Your credit score — that sometimes mysterious number that reflects how responsible you are with your credit — plays a gigantic role in your overall financial life.
Pretty much any time you apply for credit, someone (or in some cases, a computer) will be looking at that number to determine if they are willing to extend that credit to you and, if so, at what rate. That’s the case whether you’re applying for a new credit card, a car loan or a mortgage.
Hopefully, you know what your credit score is (if not, we’ll help you find out), but do you know if your credit score is good?
In this article, we’ll cover what money expert Clark Howard and others consider to be a good credit score, where you can track your score and how to improve it if it needs work!
What Is a Good Credit Score?
Your FICO credit score, the score used most by lenders, is a three-digit number that can range from 300 to 850.
So how do things break out along that range when it comes to “good” and “poor” scores? Here’s how credit reporting agency Experian sees it:
As you can see, according to this chart, the majority of Americans have “Good,” “Very Good,” or “Exceptional” scores.
In fact, as of 2020, the average FICO score nationally was 710. That was an all-time high!
But different creditors have different ideas about what makes a “good” credit score. For that reason, your ability to get credit and the rate you’re offered can vary. This is why some people aim for a score of 850, something Clark says “you’re crazy if you obsess with.”
You don’t need to aim nearly that high.
“If you can get up to around a 760, you’re going to get the same benefits, the same offers, that someone who has an 840 score is going to get,” says Beverly Harzog, a credit card expert for U.S. News & World Report.
That said, if your credit score is currently in the low 600s, 760 might seem a long way away. That’s still no reason to be discouraged.
There are other numbers that can make a huge difference in the offers you receive and the rates you can get on loans, Clark says:
“There are certain breakpoints where things get easier for you. One that’s really important is being around a 680. That’s a point at which people look at you differently than when you’re below that.”
Now that you have some scores to target if you want to be seen as someone who has “good” credit, how do you track your progress toward those goals?
Where to Get Your Credit Score and Track It for Free
Both services give you instant access to your VantageScore 3.0 (which should be very similar to your FICO score), tips on how to improve it and the opportunity to get alerts when your score changes.
Remember what Clark said about not being obsessive about your score? Signing up with either of these sites will let you stay on top of your number without feeling the need to check it constantly.
You can also get free credit reports, which are more comprehensive than what you get with Credit Karma or Credit Sesame, from all three major credit reporting bureaus once a year at AnnualCreditReport.com.
How Can You Improve Your Credit Score?
To improve your credit score, you should address each of the factors that go into calculating your score. According to MyFICO.com, those factors are:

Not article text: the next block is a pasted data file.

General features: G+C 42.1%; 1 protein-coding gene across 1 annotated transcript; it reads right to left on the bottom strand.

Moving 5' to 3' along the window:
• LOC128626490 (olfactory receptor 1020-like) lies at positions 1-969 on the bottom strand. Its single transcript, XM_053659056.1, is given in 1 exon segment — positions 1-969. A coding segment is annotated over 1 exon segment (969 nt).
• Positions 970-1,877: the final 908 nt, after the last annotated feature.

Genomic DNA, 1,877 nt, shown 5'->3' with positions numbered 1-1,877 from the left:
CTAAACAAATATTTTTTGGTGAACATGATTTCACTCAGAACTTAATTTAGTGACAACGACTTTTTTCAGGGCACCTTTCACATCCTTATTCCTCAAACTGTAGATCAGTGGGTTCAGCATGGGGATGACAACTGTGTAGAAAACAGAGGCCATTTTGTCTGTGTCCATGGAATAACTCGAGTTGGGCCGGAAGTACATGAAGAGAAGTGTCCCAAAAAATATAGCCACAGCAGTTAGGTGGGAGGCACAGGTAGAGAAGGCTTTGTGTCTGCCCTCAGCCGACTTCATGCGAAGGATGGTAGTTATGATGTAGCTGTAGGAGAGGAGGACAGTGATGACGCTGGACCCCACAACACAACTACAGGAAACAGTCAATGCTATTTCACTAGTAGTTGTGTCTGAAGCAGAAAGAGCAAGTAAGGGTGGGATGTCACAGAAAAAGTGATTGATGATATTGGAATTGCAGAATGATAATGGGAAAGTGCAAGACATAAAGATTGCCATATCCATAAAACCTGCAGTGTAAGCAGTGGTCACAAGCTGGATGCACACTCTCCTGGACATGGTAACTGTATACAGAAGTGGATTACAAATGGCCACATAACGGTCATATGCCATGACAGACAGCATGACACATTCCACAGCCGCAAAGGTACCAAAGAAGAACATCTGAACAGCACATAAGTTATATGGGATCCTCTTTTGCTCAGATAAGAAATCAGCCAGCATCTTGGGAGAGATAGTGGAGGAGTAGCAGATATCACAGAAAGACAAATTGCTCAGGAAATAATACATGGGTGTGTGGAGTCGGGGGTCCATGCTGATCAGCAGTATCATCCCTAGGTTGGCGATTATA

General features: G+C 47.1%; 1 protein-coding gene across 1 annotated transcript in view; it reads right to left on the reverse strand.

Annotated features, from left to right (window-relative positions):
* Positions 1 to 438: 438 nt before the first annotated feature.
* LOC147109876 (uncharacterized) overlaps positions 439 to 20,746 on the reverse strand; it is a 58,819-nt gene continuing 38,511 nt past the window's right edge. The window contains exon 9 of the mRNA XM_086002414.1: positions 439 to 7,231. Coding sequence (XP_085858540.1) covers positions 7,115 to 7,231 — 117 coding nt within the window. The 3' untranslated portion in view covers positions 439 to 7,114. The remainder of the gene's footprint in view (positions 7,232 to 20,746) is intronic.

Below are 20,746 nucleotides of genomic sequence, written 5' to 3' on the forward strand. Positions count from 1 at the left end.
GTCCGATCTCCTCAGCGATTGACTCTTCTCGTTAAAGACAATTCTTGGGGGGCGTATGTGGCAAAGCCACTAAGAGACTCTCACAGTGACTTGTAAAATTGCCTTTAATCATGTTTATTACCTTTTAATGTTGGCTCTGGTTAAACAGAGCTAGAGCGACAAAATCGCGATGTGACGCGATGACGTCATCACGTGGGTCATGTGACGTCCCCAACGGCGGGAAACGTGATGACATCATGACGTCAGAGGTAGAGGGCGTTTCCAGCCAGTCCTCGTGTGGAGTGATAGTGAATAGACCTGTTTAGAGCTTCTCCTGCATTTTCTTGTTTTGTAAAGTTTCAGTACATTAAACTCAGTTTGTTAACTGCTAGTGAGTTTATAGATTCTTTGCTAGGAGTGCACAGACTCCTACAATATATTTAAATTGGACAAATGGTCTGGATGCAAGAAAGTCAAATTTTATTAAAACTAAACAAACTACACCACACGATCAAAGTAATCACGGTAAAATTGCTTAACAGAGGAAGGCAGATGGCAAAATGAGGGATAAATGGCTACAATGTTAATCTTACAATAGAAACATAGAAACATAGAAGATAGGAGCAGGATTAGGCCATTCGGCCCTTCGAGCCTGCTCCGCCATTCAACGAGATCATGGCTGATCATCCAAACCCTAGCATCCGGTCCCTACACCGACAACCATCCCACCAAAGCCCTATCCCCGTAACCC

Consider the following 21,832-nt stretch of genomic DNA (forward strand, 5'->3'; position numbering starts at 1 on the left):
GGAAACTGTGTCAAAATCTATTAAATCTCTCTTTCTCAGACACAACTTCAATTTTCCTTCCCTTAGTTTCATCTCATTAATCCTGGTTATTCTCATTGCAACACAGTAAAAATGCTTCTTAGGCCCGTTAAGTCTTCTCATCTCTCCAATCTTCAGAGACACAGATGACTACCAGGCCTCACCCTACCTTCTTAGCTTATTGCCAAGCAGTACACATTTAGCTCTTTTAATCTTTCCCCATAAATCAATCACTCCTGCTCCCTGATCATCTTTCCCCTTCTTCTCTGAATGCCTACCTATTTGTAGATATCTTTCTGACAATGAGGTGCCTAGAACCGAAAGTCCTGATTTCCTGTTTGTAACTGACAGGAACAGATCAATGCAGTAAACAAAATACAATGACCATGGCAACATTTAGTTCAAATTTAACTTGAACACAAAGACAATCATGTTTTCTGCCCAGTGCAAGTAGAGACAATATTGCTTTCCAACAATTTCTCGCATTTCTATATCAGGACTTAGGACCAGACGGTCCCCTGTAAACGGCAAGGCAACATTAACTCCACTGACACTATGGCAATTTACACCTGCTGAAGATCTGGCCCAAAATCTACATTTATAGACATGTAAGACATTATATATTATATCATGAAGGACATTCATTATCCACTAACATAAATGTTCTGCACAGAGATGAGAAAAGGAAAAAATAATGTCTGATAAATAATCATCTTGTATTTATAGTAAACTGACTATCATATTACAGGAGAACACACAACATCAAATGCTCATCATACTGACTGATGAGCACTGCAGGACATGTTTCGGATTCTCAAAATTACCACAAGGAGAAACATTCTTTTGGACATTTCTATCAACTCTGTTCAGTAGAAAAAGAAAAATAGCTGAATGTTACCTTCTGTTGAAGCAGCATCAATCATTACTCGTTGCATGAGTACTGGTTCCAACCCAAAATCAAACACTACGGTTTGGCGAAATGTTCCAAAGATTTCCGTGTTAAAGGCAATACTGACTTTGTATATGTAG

As you can see from the graphic, the single most important factor is your payment history: Not paying your bills on time can do serious damage to your credit score. Even if you’ve had some late payments in the past, you can improve your score going forward by paying each and every bill on time.
The second most important factor is what you owe. This is calculated as a percentage: the amount you owe divided by the total amount of credit you have available. It’s best to keep this under 30% — even better if you can keep it under 10%.
So if your total credit line (between all of your credit cards and other loans) is $10,000, it’s good to owe less than $3,000 and great if you owe less than $1,000.
Length of Credit History
The next most important factor is the length of your credit history. This is determined by the date you opened your oldest credit account that’s still active. Since you can’t go back in time and open an account any earlier, the most important thing you can do in this area is to make sure you don’t close any of your old accounts.
New Credit and Credit Mix
Finally, accounting for 10% each of your credit score, are your new credit and credit mix.
New credit means a credit that you’ve applied for that results in an “inquiry” to your account. Almost any time you apply for credit (whether you are approved or not), your score will drop a bit. It usually doesn’t take long to recover, but the important thing to remember here is to apply only for credit you really need. If you apply for every card offer you receive, your score will suffer.
Your credit mix refers to the different types of credit you have. Again, this one is not a huge deal, but someone with credit cards, a mortgage, and a car loan will generally be judged more favorably than someone who just holds credit cards.
Tip: Another great thing about Credit Karma and Credit Sesame is that they both have score simulators, which let you play around with things like paying down balances and opening new lines of credit to see how those things might affect your score.
Now that you know what is considered a “good” credit score, you may be encouraged because you’re already there or discouraged because you feel like you have a long way to go. If you fall into the latter group, don’t worry: You can do it.
“The thing with credit scores is, it’s a relative scale. Your goal is from wherever you are right now, to try to move that number up,” Clark says.
Armed with the knowledge you have now, today is the perfect day to start working toward that goal.